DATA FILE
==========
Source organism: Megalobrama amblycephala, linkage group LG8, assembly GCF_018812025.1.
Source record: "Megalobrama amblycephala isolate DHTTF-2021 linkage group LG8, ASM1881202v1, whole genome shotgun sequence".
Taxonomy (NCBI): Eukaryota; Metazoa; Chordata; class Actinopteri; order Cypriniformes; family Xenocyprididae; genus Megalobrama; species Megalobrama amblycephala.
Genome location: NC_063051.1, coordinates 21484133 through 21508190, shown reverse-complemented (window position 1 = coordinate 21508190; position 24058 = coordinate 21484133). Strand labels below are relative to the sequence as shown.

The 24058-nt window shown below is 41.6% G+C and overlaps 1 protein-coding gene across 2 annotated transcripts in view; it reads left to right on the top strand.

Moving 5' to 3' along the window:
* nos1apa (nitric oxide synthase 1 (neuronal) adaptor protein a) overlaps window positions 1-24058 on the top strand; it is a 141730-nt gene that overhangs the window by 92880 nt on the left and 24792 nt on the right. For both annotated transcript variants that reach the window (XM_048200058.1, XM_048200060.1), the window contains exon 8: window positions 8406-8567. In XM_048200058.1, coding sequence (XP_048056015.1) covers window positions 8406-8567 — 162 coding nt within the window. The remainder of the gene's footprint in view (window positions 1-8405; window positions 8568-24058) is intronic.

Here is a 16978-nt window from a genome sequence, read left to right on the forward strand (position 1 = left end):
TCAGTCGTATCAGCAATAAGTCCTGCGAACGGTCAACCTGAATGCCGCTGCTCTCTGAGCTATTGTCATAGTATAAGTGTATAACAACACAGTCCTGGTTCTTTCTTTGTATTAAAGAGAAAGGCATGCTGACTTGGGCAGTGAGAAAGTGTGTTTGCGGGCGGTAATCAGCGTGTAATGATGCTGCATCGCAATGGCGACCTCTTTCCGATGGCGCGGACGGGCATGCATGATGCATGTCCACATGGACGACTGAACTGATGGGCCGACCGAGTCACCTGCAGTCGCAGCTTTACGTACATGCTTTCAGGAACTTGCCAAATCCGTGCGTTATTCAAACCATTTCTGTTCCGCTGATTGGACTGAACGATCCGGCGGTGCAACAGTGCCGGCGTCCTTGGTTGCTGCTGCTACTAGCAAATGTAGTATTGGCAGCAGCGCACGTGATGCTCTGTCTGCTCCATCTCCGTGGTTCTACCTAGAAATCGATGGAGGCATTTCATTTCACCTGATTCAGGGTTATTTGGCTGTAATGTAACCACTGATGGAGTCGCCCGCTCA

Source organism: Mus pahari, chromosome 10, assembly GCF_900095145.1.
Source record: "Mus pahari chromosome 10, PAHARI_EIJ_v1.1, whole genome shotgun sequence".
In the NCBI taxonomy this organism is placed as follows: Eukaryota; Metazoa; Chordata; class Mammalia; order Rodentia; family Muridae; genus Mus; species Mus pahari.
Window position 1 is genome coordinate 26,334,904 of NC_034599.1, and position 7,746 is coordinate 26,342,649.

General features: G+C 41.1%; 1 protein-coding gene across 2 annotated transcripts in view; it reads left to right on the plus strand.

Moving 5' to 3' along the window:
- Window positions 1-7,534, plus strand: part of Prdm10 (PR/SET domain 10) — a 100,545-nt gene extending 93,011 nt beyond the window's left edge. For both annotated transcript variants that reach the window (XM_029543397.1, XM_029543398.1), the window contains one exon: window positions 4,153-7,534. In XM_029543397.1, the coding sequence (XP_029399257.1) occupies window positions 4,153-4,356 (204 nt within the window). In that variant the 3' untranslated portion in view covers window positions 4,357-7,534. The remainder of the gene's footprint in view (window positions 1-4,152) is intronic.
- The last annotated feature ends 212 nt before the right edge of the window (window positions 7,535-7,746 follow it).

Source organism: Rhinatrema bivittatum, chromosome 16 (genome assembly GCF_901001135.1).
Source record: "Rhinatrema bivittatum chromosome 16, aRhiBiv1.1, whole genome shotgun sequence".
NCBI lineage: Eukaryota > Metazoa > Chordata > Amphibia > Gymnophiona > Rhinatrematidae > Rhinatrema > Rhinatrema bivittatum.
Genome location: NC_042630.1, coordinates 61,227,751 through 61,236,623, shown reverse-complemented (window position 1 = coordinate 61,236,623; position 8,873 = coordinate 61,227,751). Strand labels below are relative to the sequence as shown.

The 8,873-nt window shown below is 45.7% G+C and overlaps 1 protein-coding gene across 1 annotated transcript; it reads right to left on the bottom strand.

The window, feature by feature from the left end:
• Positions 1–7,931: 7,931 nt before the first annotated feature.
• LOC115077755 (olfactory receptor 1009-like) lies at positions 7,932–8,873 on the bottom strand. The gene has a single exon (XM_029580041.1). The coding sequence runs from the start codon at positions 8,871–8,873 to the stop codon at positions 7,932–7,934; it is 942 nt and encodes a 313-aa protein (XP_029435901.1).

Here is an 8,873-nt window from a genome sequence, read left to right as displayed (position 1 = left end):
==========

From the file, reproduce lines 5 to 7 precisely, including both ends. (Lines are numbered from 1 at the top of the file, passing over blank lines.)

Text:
The 24058-nt window shown below is 41.6% G+C and overlaps 1 protein-coding gene across 2 annotated transcripts in view; it reads left to right on the top strand.

Moving 5' to 3' along the window:
* nos1apa (nitric oxide synthase 1 (neuronal) adaptor protein a) overlaps window positions 1-24058 on the top strand; it is a 141730-nt gene that overhangs the window by 92880 nt on the left and 24792 nt on the right. For both annotated transcript variants that reach the window (XM_048200058.1, XM_048200060.1), the window contains exon 8: window positions 8406-8567. In XM_048200058.1, coding sequence (XP_048056015.1) covers window positions 8406-8567 — 162 coding nt within the window. The remainder of the gene's footprint in view (window positions 1-8405; window positions 8568-24058) is intronic.